SCRATCHED on the morning of last year’s Cox Plate, the Annabel Neasham-trained Zaaki has a big red circle drawn around October 22nd.
“He’s resumed just as well as he did 12 months ago and arguably there’s more merit to the win with the testing conditions on Saturday,” said Neasham of Zaaki’s second consecutive win in the Group 2 Tramway Stakes over 1,400 metres at Randwick on Saturday.
Last year Zaaki used the Tramway as his lead-off race for the spring followed by runs in the Underwood Stakes (1,800 metres) and Caulfield Stakes (2,000 metres), designed to have him primed for the Cox Plate.
By Leroidesanimaux out of the Sadler’s Wells mare Kesara, Zaaki had little trouble with his rivals, despite the ‘heavy 9’ conditions, posting a two-length win to improve his Australian record to nine wins from 15 starts and A$4.03 million in earnings.
“He has done a really good job at the furlong to kick away with some really good horses chasing him,” said jockey James MacDonald.
“He was idling a fair way from home - he can do that when he is out in front. He switches off but he is a horse that finds under pressure but I couldn’t say that was his favourite ground.”
Looking on the Brightside for the Plate
THE Ben and JD Hayes-trained Mr Brightside has won his way into the Cox Plate via his win in last Saturday’s Group 2 Feehan Stakes over 1,600 metres at Moonee Valley.
Sent out in the ‘red’ at $1.90 in a five-horse field, Mr Brightside took up second behind the Royal Whip Stakes winner Earlswood before cruising to the lead rounding the bend.
Home with ease, the Bullbars gelding won by five lengths ahead of the Reliable Man mare Inspirational Girl and the Noble Mission horse Spanish Mission.
Earlswood faded to finish last, with vets detecting a slower-than-normal recovery rate on examination. With his place in the Cox Plate assured, markets moved Mr Brightside to the third line of betting behind Anamoe and Zaaki.
“That’s his best win he’s done to date,” said Ben Hayes. “He’s only going to improve with the run. As we know, the further he gets into the preparation, the better he gets.
“He’ll put his hand up for the Cox Plate. There is still the option of the Caulfield Cup. We’ll sit down with the team and work it out, but the good thing about having a horse like him is that we can point him at these options.”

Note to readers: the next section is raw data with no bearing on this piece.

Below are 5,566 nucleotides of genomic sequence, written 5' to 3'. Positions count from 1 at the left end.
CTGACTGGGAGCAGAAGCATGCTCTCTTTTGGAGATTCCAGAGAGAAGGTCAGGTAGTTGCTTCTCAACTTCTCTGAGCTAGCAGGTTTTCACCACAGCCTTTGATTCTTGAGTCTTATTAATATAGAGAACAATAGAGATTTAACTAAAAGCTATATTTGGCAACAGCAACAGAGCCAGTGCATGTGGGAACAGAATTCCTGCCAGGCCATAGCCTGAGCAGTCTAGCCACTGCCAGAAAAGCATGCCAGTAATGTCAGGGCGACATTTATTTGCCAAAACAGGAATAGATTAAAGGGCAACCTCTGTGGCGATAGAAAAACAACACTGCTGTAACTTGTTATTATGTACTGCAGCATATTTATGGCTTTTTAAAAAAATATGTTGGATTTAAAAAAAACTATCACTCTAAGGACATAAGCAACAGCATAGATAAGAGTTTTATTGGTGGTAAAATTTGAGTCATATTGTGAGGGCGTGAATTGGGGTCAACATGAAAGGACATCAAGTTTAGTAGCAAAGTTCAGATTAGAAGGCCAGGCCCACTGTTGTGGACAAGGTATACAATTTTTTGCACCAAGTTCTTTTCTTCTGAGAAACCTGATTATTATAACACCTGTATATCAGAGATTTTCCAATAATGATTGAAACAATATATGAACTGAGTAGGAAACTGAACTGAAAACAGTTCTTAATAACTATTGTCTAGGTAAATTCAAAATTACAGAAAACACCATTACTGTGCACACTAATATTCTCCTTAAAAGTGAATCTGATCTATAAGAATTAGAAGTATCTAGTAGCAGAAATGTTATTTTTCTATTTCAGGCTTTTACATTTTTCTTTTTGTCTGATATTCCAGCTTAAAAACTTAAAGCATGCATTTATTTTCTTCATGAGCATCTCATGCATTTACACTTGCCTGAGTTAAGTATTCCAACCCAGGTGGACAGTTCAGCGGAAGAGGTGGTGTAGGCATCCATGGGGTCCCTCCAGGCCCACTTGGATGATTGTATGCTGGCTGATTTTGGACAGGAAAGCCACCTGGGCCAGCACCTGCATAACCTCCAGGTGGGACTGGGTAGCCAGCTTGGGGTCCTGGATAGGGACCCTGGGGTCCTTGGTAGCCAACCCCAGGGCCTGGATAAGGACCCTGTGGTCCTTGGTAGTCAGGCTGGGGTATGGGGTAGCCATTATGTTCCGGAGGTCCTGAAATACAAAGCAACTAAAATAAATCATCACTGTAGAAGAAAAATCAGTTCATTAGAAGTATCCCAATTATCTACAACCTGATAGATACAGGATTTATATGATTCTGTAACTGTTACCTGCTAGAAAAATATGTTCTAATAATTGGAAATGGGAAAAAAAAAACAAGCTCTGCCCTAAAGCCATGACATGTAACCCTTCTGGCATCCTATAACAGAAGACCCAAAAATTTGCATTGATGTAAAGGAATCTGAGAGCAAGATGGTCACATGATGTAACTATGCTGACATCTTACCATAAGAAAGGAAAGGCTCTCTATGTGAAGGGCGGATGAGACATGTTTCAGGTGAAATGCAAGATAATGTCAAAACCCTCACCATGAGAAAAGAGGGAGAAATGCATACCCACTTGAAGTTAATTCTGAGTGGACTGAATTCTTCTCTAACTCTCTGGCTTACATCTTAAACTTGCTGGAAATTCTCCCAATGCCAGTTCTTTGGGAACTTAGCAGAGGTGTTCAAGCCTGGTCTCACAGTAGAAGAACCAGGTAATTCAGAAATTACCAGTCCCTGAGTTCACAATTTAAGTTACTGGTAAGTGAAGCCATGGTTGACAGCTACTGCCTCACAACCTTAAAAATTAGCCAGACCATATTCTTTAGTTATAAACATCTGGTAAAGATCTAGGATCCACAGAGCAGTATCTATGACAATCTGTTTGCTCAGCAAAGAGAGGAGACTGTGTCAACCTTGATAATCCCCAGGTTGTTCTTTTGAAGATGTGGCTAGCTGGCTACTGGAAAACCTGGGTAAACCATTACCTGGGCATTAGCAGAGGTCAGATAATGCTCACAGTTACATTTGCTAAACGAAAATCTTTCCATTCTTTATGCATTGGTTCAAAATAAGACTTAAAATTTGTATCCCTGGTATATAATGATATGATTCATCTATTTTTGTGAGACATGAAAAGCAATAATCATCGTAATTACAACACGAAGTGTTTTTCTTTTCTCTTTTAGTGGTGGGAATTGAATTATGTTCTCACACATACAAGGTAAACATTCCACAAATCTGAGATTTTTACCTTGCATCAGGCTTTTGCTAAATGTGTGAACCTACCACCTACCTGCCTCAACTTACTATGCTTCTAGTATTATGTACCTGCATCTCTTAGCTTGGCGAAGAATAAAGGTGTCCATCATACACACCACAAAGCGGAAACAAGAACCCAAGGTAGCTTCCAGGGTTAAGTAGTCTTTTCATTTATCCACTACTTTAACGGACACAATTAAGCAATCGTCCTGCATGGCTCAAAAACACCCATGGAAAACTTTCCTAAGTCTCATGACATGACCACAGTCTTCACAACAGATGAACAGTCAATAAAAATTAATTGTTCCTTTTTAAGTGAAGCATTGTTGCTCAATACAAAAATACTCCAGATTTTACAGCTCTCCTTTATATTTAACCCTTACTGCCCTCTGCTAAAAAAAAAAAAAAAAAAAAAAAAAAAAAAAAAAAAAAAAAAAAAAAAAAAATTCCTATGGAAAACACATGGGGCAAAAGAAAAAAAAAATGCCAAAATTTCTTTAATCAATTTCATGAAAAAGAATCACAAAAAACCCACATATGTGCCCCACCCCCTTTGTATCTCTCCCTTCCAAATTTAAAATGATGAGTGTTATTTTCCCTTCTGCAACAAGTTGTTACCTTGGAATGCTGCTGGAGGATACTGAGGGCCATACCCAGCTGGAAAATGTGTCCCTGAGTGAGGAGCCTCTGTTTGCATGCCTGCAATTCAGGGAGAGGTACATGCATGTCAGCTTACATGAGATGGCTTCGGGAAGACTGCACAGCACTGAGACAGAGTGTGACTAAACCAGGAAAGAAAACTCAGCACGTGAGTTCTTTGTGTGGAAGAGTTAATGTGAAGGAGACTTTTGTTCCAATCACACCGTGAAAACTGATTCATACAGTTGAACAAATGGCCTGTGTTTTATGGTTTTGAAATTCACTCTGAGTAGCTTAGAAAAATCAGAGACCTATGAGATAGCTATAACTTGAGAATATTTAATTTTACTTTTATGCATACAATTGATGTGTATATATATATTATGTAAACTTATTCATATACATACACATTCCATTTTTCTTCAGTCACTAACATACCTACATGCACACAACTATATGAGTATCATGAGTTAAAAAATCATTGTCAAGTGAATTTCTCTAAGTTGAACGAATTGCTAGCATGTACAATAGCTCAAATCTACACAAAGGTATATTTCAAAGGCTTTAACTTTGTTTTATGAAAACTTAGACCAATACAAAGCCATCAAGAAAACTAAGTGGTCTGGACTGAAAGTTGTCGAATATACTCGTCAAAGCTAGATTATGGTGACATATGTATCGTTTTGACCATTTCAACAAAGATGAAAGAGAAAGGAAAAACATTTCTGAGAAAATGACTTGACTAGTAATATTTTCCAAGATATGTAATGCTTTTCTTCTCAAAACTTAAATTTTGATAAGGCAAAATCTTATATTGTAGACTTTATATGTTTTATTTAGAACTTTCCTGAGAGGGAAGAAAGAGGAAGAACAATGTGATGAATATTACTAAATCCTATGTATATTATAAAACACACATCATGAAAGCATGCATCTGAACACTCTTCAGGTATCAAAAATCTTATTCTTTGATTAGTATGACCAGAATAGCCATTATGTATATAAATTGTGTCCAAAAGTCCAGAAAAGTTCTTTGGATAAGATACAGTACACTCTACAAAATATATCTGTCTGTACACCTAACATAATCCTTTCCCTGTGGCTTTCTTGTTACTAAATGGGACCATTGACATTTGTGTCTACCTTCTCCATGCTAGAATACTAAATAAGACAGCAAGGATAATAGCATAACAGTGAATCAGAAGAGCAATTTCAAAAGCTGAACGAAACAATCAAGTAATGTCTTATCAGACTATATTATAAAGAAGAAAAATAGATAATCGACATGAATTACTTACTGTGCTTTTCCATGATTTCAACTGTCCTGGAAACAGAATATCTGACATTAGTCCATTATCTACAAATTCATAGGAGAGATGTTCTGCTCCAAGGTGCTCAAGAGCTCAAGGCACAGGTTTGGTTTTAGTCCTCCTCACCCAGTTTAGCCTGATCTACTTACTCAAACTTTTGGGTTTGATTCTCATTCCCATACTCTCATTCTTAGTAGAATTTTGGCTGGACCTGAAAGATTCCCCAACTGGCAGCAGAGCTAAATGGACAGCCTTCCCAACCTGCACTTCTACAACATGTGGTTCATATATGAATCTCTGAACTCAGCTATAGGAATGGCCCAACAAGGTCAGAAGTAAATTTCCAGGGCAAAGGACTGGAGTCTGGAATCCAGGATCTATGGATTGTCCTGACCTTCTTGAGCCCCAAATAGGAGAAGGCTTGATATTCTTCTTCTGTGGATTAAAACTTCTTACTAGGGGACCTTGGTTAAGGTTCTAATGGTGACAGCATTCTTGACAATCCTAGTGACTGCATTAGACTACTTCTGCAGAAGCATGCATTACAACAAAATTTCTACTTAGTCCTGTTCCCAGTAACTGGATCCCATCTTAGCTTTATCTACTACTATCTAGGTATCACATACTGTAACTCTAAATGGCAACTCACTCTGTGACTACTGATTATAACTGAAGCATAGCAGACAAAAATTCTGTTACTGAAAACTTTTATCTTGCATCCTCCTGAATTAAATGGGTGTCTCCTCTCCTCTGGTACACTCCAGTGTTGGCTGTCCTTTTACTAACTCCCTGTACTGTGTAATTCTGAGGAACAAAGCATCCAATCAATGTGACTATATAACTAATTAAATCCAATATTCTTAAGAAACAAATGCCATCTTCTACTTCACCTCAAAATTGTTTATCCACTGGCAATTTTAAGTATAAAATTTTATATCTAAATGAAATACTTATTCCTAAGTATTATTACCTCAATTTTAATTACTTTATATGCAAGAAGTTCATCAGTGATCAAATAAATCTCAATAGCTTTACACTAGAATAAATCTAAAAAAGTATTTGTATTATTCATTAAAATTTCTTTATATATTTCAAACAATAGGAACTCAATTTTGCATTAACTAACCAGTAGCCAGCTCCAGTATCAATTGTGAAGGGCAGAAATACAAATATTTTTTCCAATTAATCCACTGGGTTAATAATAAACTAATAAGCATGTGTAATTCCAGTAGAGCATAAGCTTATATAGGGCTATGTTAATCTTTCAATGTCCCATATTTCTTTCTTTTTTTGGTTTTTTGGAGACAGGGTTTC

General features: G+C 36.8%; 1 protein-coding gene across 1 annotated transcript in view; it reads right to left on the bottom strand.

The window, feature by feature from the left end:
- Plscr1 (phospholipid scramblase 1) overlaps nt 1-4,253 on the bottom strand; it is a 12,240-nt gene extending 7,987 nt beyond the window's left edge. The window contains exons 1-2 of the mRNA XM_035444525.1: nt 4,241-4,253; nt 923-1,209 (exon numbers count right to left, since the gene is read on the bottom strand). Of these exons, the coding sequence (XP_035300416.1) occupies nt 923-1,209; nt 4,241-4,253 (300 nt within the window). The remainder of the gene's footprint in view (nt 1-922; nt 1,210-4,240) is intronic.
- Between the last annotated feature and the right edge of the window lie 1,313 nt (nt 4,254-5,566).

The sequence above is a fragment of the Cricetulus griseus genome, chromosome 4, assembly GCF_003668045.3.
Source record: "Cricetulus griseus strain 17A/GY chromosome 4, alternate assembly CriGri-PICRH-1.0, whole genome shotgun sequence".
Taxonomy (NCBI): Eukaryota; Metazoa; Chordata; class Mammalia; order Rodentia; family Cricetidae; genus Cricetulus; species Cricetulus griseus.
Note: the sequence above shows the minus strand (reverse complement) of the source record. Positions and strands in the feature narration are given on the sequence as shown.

A five-year-old, Mr Brightside sold for NZ$22,000 as a yearling at the 2019 New Zealand Bloodstock May Sale before being passed-in on a $50,000 reserve at the NZB Ready To Run sale, has now won nine of 15 including the Group 1 Doncaster Handicap in April.
“You could see his mannerisms in the gates, he’s getting better every time and he’s just doing so many things right but then his performance just shows the calibre of horse that he is and the impressive part is there’s still more to come for this preparation,” added jockey Craig Williams.
Knights Order on Cup path
THE Irish-bred Knights Order, first-up following his Group 1 Sydney Cup win in April over the Melbourne Cup distance of 3,200 metres, saluted in Saturday’s Group 2 Chelmsford Stakes over 1,600 metres at Randwick.
Bred at Airlie Stud, the So You Think gelding, now deemed an eight-year-old in Australia, was bought for 250,000 guineas at the 2018 Tattersalls Autumn Horses-in-Training Sale by the team of McKeever Bloodstock and Gai Waterhouse.
In the black on the ledger, Knights Order has won nearly A$2 million in Australia and is assured a start on the first Tuesday in November.
All the way
Leading all the way, the former William Jarvis charge, railed through the bend to lead his pursurers a merry dance, posting a length-and-a-half win over the Irish-bred Holy Roman Emperor gelding Numerian and the Pins gelding No Compromise.
“Knights Order has stamped himself well and truly as a weight-for-age horse and only a good horse wins the Chelmsford,” relayed Gai Waterhouse post-race.
“It was like a longer race being wet and they didn’t take him on early so it gave him the chance to get into his rhythm. What a versatile horse.
“We have been thinking about Knights Order’s preparation, but we have one race in mind for him and that’s the Melbourne Cup. We will let the dust settle and decide which races he goes to next.”
Irish take Tommy Corrigan medals
WILLIE McCarthy and Richard O’Donoghue have been named the joint winners of the Tommy Corrigan Medal which recognises the most outstanding jumps jockey of the season. The pair shared the honours with 10 votes each.
The medal itself is named after the Co Meath-born Tommy Corrigan who emigrated to Australia with his parents in 1864. The Australian Racing Hall of Fame inductee rode in the 1872 Melbourne Cup and had a winning strike rate of just over 30% from 788 recorded rides, though he was best known for his skill over the jumps that included six Grand Nationals Steeplechases wins and one Grand National Hurdle win.
Unfortunately it was in the 1894 Grand National Steeplechase where he suffered injuries that proved fatal.
Corrigan’s deeds are recorded in the Banjo Paterson poem Tommy Corrigan.
“You should have heard the cheers, my boys, that shook the members’ stand,
Whenever Tommy Corrigan weighed out to ride Lone Hand.”